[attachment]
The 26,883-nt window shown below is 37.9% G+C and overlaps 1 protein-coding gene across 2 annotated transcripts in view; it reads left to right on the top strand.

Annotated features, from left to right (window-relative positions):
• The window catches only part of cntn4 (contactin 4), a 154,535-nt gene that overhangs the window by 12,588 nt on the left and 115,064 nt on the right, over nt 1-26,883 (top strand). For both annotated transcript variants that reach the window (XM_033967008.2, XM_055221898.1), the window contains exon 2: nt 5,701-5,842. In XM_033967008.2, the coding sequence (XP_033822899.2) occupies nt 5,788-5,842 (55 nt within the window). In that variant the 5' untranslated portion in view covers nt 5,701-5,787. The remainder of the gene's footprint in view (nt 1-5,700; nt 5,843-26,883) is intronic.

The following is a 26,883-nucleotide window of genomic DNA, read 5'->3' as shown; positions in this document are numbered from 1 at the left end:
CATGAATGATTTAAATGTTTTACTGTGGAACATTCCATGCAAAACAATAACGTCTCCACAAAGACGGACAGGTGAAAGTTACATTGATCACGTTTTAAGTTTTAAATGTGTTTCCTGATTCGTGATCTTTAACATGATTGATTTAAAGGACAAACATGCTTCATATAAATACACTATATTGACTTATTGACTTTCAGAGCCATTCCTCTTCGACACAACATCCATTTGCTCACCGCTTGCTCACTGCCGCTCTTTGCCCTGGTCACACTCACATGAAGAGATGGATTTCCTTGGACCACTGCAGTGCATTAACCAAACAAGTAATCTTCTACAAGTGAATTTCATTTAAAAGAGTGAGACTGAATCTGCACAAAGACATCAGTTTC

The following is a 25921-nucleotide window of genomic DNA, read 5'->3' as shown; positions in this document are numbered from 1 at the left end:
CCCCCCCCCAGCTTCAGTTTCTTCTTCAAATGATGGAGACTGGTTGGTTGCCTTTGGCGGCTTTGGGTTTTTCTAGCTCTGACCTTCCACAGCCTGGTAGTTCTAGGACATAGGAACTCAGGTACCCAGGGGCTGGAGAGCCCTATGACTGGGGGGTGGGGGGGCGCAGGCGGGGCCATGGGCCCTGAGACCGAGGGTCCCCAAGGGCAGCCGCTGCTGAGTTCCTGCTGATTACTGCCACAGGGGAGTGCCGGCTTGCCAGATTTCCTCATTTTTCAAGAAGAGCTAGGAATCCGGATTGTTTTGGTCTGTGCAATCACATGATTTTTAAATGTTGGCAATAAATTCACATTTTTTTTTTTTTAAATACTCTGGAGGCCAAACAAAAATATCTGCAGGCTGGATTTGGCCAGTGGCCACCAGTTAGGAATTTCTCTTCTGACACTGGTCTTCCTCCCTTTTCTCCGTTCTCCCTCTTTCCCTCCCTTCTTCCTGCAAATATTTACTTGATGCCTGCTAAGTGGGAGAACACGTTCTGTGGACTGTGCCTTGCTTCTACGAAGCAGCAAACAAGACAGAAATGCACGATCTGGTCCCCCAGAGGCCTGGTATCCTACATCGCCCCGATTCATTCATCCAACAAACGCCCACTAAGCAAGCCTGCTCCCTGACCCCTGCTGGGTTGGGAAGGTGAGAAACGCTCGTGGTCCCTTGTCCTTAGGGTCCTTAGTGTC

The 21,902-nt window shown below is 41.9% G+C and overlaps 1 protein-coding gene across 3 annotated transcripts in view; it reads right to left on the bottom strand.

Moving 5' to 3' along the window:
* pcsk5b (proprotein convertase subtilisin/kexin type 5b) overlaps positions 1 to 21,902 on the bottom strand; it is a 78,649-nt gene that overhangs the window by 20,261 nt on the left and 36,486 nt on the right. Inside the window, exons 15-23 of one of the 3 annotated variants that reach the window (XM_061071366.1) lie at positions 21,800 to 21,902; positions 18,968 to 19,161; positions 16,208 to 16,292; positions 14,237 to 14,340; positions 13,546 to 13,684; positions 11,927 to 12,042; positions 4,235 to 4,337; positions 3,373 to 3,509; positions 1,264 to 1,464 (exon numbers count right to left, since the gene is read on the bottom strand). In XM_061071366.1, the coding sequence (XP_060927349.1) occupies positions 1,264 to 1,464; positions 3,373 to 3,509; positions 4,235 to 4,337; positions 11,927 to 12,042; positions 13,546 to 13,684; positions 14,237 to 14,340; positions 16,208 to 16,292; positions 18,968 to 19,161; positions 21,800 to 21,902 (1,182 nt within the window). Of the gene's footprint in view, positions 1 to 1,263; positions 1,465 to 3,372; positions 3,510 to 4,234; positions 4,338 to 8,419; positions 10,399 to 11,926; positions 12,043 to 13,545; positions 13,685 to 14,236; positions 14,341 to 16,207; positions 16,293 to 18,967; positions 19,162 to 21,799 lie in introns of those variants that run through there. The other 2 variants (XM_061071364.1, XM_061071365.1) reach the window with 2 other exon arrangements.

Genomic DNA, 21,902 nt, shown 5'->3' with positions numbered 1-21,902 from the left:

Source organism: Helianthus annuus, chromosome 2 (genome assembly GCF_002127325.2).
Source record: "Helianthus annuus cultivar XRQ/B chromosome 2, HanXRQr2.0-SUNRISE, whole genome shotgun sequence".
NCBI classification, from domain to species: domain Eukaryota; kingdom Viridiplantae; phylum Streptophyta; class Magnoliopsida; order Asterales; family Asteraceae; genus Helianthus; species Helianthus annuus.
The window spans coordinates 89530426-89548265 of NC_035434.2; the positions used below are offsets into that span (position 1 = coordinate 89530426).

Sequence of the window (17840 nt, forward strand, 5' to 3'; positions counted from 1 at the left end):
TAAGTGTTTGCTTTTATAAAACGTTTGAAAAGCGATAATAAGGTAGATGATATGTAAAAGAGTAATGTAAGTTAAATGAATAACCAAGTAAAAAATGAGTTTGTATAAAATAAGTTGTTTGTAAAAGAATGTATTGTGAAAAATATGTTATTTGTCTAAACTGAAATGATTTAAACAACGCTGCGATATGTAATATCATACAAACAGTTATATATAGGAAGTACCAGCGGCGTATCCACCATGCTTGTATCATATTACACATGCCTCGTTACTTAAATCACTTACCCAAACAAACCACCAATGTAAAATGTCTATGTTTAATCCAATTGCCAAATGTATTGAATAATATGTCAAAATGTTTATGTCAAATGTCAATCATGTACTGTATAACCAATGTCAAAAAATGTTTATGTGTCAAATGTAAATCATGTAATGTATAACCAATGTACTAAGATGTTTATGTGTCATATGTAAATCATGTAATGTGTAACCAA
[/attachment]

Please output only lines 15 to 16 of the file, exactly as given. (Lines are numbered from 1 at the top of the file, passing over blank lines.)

The window spans coordinates 89530426-89548265 of NC_035434.2; the positions used below are offsets into that span (position 1 = coordinate 89530426).

Sequence of the window (17840 nt, forward strand, 5' to 3'; positions counted from 1 at the left end):